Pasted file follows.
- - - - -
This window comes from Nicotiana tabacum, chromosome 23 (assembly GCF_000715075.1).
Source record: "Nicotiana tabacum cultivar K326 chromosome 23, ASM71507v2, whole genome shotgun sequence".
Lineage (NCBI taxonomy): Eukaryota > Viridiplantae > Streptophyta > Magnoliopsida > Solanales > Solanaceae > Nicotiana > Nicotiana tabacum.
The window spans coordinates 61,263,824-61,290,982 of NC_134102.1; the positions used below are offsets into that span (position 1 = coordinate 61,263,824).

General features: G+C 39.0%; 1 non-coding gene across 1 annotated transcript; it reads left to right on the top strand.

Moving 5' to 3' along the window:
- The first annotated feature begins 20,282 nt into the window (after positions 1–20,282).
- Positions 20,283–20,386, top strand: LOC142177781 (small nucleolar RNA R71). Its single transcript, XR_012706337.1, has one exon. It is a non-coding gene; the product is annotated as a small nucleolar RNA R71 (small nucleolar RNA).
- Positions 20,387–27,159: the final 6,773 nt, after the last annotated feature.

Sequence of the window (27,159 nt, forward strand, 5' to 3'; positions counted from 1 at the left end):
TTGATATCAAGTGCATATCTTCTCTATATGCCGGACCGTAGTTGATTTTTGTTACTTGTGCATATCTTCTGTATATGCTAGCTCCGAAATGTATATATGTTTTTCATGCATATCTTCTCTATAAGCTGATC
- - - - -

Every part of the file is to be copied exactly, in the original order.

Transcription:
This window comes from Nicotiana tabacum, chromosome 23 (assembly GCF_000715075.1).
Source record: "Nicotiana tabacum cultivar K326 chromosome 23, ASM71507v2, whole genome shotgun sequence".
Lineage (NCBI taxonomy): Eukaryota > Viridiplantae > Streptophyta > Magnoliopsida > Solanales > Solanaceae > Nicotiana > Nicotiana tabacum.
The window spans coordinates 61,263,824-61,290,982 of NC_134102.1; the positions used below are offsets into that span (position 1 = coordinate 61,263,824).

General features: G+C 39.0%; 1 non-coding gene across 1 annotated transcript; it reads left to right on the top strand.

Moving 5' to 3' along the window:
- The first annotated feature begins 20,282 nt into the window (after positions 1–20,282).
- Positions 20,283–20,386, top strand: LOC142177781 (small nucleolar RNA R71). Its single transcript, XR_012706337.1, has one exon. It is a non-coding gene; the product is annotated as a small nucleolar RNA R71 (small nucleolar RNA).
- Positions 20,387–27,159: the final 6,773 nt, after the last annotated feature.

Sequence of the window (27,159 nt, forward strand, 5' to 3'; positions counted from 1 at the left end):
TTGATATCAAGTGCATATCTTCTCTATATGCCGGACCGTAGTTGATTTTTGTTACTTGTGCATATCTTCTGTATATGCTAGCTCCGAAATGTATATATGTTTTTCATGCATATCTTCTCTATAAGCTGATC